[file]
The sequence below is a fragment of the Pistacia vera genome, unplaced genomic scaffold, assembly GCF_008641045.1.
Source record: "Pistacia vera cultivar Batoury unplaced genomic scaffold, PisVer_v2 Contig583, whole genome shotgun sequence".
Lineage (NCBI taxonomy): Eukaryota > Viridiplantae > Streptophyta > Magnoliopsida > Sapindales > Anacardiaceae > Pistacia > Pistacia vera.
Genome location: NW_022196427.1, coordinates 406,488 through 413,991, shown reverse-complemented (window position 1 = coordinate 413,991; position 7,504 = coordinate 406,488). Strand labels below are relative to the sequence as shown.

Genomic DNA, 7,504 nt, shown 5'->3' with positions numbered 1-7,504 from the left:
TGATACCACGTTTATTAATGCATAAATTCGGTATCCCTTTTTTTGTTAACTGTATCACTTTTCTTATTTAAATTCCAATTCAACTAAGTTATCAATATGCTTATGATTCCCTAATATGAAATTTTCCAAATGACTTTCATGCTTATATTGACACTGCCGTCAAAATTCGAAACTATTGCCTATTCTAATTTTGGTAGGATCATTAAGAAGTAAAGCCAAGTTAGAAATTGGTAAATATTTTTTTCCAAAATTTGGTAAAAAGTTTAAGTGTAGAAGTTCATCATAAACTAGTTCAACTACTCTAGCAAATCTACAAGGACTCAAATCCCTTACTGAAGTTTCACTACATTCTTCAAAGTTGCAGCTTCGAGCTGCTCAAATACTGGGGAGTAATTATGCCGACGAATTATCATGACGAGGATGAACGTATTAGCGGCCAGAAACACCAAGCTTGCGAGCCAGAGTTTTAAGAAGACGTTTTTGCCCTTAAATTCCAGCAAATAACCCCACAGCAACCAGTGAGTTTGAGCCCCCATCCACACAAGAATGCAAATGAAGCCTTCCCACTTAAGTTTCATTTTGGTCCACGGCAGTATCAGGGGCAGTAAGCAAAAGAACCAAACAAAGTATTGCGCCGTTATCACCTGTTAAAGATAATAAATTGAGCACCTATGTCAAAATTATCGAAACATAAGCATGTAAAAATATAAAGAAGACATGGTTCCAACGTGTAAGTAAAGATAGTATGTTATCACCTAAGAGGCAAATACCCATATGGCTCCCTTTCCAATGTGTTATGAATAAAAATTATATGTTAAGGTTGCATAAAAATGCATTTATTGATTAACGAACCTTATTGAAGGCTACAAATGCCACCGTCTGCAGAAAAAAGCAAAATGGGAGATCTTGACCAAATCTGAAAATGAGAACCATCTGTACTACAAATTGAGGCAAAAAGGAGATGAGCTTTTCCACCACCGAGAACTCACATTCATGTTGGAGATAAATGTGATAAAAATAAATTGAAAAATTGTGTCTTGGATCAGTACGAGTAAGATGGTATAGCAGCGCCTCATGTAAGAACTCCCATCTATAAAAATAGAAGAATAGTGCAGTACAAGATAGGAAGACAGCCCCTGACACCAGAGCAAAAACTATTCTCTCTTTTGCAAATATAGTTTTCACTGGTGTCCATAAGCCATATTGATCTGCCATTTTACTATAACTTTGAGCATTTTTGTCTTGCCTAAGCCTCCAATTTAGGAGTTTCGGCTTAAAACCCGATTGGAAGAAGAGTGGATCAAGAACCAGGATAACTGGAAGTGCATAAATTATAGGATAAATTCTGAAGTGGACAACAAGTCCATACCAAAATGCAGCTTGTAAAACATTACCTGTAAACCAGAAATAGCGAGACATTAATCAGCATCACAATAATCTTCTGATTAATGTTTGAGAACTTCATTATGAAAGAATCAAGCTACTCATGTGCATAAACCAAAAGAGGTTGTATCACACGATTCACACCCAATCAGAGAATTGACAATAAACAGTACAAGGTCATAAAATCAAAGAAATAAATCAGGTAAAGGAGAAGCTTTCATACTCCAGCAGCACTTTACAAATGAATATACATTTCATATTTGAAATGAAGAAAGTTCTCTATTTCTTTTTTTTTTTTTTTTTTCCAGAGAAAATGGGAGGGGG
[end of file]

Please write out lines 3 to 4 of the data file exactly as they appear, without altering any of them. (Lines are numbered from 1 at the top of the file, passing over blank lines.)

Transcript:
Lineage (NCBI taxonomy): Eukaryota > Viridiplantae > Streptophyta > Magnoliopsida > Sapindales > Anacardiaceae > Pistacia > Pistacia vera.
Genome location: NW_022196427.1, coordinates 406,488 through 413,991, shown reverse-complemented (window position 1 = coordinate 413,991; position 7,504 = coordinate 406,488). Strand labels below are relative to the sequence as shown.